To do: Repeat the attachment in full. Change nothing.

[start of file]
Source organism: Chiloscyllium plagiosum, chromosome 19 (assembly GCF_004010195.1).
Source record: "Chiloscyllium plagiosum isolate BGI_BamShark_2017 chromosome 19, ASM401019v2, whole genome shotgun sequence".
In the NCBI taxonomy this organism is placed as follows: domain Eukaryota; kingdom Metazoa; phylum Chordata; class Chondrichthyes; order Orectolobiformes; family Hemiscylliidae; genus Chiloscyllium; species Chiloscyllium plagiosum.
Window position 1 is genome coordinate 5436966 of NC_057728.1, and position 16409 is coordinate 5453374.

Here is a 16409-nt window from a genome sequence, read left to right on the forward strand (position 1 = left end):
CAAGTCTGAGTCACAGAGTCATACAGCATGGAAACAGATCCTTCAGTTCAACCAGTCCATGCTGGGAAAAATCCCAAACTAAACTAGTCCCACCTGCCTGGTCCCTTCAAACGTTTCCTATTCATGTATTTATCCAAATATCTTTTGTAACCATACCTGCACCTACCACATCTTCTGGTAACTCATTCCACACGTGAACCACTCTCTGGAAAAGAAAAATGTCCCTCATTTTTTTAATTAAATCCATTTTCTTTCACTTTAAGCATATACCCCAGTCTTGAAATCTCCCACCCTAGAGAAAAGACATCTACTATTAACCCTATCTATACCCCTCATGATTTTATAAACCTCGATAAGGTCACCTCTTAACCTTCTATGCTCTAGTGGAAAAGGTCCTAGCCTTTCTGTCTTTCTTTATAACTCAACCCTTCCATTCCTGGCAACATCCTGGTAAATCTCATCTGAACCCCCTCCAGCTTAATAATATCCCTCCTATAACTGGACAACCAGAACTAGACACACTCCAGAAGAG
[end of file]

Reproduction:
Source organism: Chiloscyllium plagiosum, chromosome 19 (assembly GCF_004010195.1).
Source record: "Chiloscyllium plagiosum isolate BGI_BamShark_2017 chromosome 19, ASM401019v2, whole genome shotgun sequence".
In the NCBI taxonomy this organism is placed as follows: domain Eukaryota; kingdom Metazoa; phylum Chordata; class Chondrichthyes; order Orectolobiformes; family Hemiscylliidae; genus Chiloscyllium; species Chiloscyllium plagiosum.
Window position 1 is genome coordinate 5436966 of NC_057728.1, and position 16409 is coordinate 5453374.

Here is a 16409-nt window from a genome sequence, read left to right on the forward strand (position 1 = left end):
CAAGTCTGAGTCACAGAGTCATACAGCATGGAAACAGATCCTTCAGTTCAACCAGTCCATGCTGGGAAAAATCCCAAACTAAACTAGTCCCACCTGCCTGGTCCCTTCAAACGTTTCCTATTCATGTATTTATCCAAATATCTTTTGTAACCATACCTGCACCTACCACATCTTCTGGTAACTCATTCCACACGTGAACCACTCTCTGGAAAAGAAAAATGTCCCTCATTTTTTTAATTAAATCCATTTTCTTTCACTTTAAGCATATACCCCAGTCTTGAAATCTCCCACCCTAGAGAAAAGACATCTACTATTAACCCTATCTATACCCCTCATGATTTTATAAACCTCGATAAGGTCACCTCTTAACCTTCTATGCTCTAGTGGAAAAGGTCCTAGCCTTTCTGTCTTTCTTTATAACTCAACCCTTCCATTCCTGGCAACATCCTGGTAAATCTCATCTGAACCCCCTCCAGCTTAATAATATCCCTCCTATAACTGGACAACCAGAACTAGACACACTCCAGAAGAG